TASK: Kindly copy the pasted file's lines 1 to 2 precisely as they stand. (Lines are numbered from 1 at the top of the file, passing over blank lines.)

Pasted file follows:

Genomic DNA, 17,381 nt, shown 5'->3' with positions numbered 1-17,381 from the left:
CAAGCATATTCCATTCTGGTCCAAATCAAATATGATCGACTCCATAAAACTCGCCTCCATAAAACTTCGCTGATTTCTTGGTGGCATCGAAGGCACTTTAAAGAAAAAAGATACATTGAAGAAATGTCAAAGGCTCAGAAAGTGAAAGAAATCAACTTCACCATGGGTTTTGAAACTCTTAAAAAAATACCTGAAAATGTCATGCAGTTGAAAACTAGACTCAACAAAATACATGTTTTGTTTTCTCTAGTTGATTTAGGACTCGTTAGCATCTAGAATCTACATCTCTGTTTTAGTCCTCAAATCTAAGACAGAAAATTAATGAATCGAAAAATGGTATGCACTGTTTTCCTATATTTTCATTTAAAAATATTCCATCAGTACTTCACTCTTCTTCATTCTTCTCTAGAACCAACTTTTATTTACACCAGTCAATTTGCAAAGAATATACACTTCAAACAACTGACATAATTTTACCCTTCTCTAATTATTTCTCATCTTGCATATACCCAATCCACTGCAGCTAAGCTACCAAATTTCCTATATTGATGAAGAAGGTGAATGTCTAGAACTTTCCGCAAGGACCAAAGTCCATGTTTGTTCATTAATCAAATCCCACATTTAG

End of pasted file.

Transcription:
Genomic DNA, 17,381 nt, shown 5'->3' with positions numbered 1-17,381 from the left:
CAAGCATATTCCATTCTGGTCCAAATCAAATATGATCGACTCCATAAAACTCGCCTCCATAAAACTTCGCTGATTTCTTGGTGGCATCGAAGGCACTTTAAAGAAAAAAGATACATTGAAGAAATGTCAAAGGCTCAGAAAGTGAAAGAAATCAACTTCACCATGGGTTTTGAAACTCTTAAAAAAATACCTGAAAATGTCATGCAGTTGAAAACTAGACTCAACAAAATACATGTTTTGTTTTCTCTAGTTGATTTAGGACTCGTTAGCATCTAGAATCTACATCTCTGTTTTAGTCCTCAAATCTAAGACAGAAAATTAATGAATCGAAAAATGGTATGCACTGTTTTCCTATATTTTCATTTAAAAATATTCCATCAGTACTTCACTCTTCTTCATTCTTCTCTAGAACCAACTTTTATTTACACCAGTCAATTTGCAAAGAATATACACTTCAAACAACTGACATAATTTTACCCTTCTCTAATTATTTCTCATCTTGCATATACCCAATCCACTGCAGCTAAGCTACCAAATTTCCTATATTGATGAAGAAGGTGAATGTCTAGAACTTTCCGCAAGGACCAAAGTCCATGTTTGTTCATTAATCAAATCCCACATTTAG